What I did in the Holidays
Well, there’s a lesson plan for week one right there!
This year I have set myself the task of blogging at least once per month as part of the #edblogNZ challenge.
The topic for this month is, logically, to set some goals for the year. However, since my last few posts have been about my journey of being part of the development of a new school at Rototuna Junior High school, which has been very much about setting goals, I thought that I would just tell you what I did in the holidays!
So that I can have a complete break from education I consume myself with my other passion; designing and making fine furniture.
Making furniture that is Competent, Connected, and Lifelong lasting.
My quest is make furniture that is of the highest quality. To achieve excellence in furniture making requires removing any qualifiers. I can’t say it is excellent considering the raw material that I start with, or it is excellent given the genus of the tree, or excellent considering the time and resources that I have been provided to transform it from a sapling or juvenile into a Thomas Chippendale. It has to be excellent because it exceeds all forms of measurement and expectations.
To achieve excellence in furniture design you must work with the grain; you may have a fixed idea of what it is going to look like but unless you work with the raw material at the pace that it dictates you will never achieve your goal. Furniture making require patience,
an ability to change direction when one method is not working, and an ability to constantly critique your work. My quest is about achieving a disposition; how might I create furniture that tells a story? It is not about content; how can I learn to make perfect dovetails?
By its very nature bespoke furniture is personalised, it is made specifically for a place or a person and meets their needs, not the needs of the organisation. One of the ways that I personalise my furniture is that instead of numbering drawers in the traditional manner of 1, 2, 3, I will use the initials of the intended owner. Of course when designing furniture for a client it is very much about listening to what they want.
Universal Design for Lounging
Different timbers shrink and expand at at different rates. Furthermore, their shrink rates vary between the direction of across the grain and with the grain. It is very important to allow for this when designing a piece. If you design for the median bell curve movement, then half of your furniture will show cracks. The designer must accommodate the timbers with the most needs. Of course the easy method is to design for the most challenging of timbers as what is good for one timber is good for all timbers.
This is the stuff of Antiques Roadshow. Authenticity, how does the owner and the future owners, the person who assesses the furniture as being of value to them, know that it is the genuine article made by me. For each piece of furniture, I write on the inside the date that it was made and who the client was; I include information about the material and where it was sourced from. I also include a small piece of Beech somewhere in each piece; this is my motif. Each piece of furniture is unique and has its own story to tell. It is this feedback to the owner that explains that the design of the piece is a result of my combined knowledge built up over time.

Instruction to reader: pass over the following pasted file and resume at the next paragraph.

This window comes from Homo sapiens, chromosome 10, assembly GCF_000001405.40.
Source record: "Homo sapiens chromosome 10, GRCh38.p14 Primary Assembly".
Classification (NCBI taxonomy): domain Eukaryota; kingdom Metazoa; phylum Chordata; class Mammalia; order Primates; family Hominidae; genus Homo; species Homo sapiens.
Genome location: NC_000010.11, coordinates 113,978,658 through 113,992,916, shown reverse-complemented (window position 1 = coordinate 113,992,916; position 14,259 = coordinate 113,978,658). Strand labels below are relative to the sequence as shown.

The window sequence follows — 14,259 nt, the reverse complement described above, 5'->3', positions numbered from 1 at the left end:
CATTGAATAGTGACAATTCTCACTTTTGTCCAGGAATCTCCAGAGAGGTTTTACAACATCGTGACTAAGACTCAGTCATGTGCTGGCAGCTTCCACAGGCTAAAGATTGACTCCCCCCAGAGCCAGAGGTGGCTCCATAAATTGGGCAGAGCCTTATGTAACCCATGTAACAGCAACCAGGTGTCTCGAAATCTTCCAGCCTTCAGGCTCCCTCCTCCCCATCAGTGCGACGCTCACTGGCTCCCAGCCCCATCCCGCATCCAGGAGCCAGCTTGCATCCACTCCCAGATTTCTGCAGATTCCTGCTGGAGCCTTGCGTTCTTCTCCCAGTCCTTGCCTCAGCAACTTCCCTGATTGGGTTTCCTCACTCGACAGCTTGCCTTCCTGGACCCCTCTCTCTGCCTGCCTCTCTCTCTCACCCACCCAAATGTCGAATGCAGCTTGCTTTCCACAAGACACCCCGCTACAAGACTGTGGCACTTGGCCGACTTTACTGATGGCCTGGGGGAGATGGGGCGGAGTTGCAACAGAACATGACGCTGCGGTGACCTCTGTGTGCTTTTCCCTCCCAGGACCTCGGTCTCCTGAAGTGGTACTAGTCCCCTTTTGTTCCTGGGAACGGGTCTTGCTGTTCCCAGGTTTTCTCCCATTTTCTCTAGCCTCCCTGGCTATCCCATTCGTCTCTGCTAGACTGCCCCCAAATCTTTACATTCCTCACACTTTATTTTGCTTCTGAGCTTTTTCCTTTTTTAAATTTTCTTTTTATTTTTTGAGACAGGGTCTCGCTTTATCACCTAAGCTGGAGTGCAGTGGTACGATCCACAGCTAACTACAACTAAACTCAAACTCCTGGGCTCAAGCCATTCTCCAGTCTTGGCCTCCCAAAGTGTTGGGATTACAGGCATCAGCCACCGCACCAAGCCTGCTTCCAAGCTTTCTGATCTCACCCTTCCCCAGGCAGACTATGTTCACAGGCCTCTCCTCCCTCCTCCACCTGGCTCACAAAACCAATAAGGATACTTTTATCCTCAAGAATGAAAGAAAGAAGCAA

A culture of continuous learning
I do not just go into my studio and knock up a piece of predetermined furniture; it is a process. I draw many sketches, I model, I make mock-ups, I experiment, I do test pieces to hone my skills before I apply them to the client’s work. I also read magazines, engage on social media, and attend workshops to keep up-to-date. This year I am looking forward to developing new skills with the use of a laser cutter. Not only do I want to learn new skills, I want to model learning new skills.
Furniture is social
Furniture is social and its design is socially constructed, it has a language of its own (semiotics). Furniture is a representation of our beliefs and values, it represents our social standing. It also tells our story by the way the design and the materials have been used. Different cultures interpret the importance of form, function, and decoration in different hierarchies. We can not judge one customers design preferences through our own cultural lens. In short, you can not understand the furniture design without knowing the person for whom it was designed.
What have I learned?
So now that the holidays are over I need to think about education, what it is to be a learner, and how can I ensure excellence in education. Surely if I place the learner at the centre, remember that it is not about the product, but the person. Remember that learning is not constrained in a silo, that all learners have their own story to tell, to share my own journey as a learner, and ensure that I provide feedback that builds learning and relationships. Then, and only then, I can ensure that we Connect, Inspire, and Soar.
Terry Beech January 2016